Flat Bridge and Rio Cobre- two peas in a pod  

The almost 300 years old Flat Bridge is prized for its unique historic architecture as well dreaded for its appalling death toll and dizzying flat base which up until today is still unable to hold safety rails because of its unusual design. In the past Flat Bridge have had several types of rails attached but unfortunately none were rigid enough to withstand the roaring torrents of the Rio Cobre River beneath when it rained. The water would rapidly increase and overflow its banks.

In 1933, the temperamental river had risen twenty-five feet above its level creating catastrophe. Rio Cobre is Spanish and means Copper. The river is 50.09 kilo metres long, and usually runs stealthily and silent along the Bog Walk Gorge and throughout the Parish of St Catherine. The bridge is one of the oldest in the island of Jamaica and was constructed by the Spaniards with the help of native slave laborers after 1724 but the exact date is somewhat uncertain.

There are many startling folk tales out of death or river valley as this area is sometimes called but among the most popular are the tale of the river Mumma, the Golden Table, the pay bill incident and the assembling of the weeping spirits. Yet the tale of how the bridge was constructed is the biggest mystery even till today. It was said that the slaves being the primary common laborers had used both physical and supernatural powers to erect the Flat Bridge and the true meaning behind its deceptive silence or sudden wrath to overturn vehicles and drown motorists that trek the pathway will never be understood by the natural man.

Among this beautifully lush green stretch and cool river wind of the Bog Walk Gorge lay an eerie of mystery yet to be unfolded. Seers had professed that the spirits relay messages to people who had near death incidents.

Till this day, this very unique design of the Flat Bridge is a wonder and though repairs have been done to alter its original design to make it safer, improvements were not effective as they would usually wash away or collapse. Some say higher powers kept the bridge in that permanent state of dread. Back in the seventeen century the bridge was known to be a way of escape for the slaves to the mountain. They worked in the peril of the river course and knew the mountain side better than the Spaniards even with that many of them had lost their lives as the faulty landscape created great difficulty. They would dig gravel, marl, limestone and sand among other things which was their primary way of surviving.

The bridge is supported by two piers and two abutments. Semi-circular spheres lined the edges of the floor are its only protection with some assistance from the newly installed traffic lights that regulated passage, brought some relief to residents and motorists.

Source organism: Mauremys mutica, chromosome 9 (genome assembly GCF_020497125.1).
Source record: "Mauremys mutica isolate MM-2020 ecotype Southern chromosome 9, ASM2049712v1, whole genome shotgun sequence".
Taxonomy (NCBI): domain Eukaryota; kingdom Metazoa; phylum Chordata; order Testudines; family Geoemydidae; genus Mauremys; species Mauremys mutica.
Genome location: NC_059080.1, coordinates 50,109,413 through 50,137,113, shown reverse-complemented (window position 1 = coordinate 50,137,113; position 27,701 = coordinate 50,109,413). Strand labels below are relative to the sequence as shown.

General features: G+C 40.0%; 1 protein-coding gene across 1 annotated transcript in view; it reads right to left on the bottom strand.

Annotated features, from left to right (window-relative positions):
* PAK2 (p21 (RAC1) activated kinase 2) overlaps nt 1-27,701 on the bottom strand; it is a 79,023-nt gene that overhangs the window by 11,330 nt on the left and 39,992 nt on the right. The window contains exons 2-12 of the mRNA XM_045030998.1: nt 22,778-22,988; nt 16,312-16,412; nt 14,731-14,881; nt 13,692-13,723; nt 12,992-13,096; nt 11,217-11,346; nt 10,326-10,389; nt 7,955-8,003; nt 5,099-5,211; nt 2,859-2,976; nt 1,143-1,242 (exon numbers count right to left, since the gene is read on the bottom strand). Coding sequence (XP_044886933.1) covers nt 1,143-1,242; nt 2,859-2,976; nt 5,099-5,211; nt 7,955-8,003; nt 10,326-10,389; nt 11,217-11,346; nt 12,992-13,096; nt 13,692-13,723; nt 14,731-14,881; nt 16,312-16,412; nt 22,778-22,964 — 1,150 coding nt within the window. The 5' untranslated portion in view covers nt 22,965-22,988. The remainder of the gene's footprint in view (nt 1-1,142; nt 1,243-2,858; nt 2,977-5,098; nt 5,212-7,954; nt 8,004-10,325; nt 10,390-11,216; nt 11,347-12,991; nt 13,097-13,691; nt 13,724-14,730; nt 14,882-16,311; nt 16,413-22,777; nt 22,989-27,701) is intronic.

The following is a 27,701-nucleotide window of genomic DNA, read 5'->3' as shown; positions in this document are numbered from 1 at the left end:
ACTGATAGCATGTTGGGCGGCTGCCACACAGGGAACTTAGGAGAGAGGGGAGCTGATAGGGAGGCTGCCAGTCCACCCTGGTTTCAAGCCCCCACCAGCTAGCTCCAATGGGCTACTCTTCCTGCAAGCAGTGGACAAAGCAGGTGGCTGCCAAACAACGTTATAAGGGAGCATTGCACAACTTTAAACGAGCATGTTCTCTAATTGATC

The narrow pathway leading to and from the bridge is curvaceous with hilly and rock-like embankment that lined the edges of the road way. A variance of lush green trees helped to darkened parts of the trek but to spread the true Jamaican spirit, friendly vendors lined the wider renovated sections, selling an assortment of colorful fruits, vegetables and crafts.

Nowadays even rescuers are on spot. They are called river valley angels as numerous lives ended crossing that fateful bridge but to make their effort more rewarding, these divers are presently being paid a sum of $3000.00 Jamaican dollars as a reward for each lives they save. But all this is still little comfort to seasoned residents, who know too well, that the Rio Cobre is like a pretentious saintly maiden, with a deadly intent and a ravenous crave for human.

The Pum Rock (vagina) wonder

This beautiful nature stretch of the Gorge has signs and wonders unfolding. Minutes away from the Flat bridge, along the river course sat the other striking wonder. One could easily say this river valley have been blessed with much wonders and rare beauty. The famous Pum Rock, is ranked as the eight wonder of the world. ‘Pum’ is another definition for the vagina in the island’s native dialect.

The huge limestone rock sat about 8 feet in the open, making up part of the river bank, could easily be interpreted as a giant (woman) oblivious of her surrounding as she washed her body’s most private part while she bathe by the river.

The rock was discovered and identified sometimes in the early eighteenth century and as the years went by, it became more of a striking semblance to that of the female’s vagina. Though bad the weather, the Pum Rock sat firm and solid.

Today, it is more popular than ever, and attracted hundreds of onlookers weekly, as they stared shockingly and gawk in awe into her natural feature and the mystery of the famous river valley.





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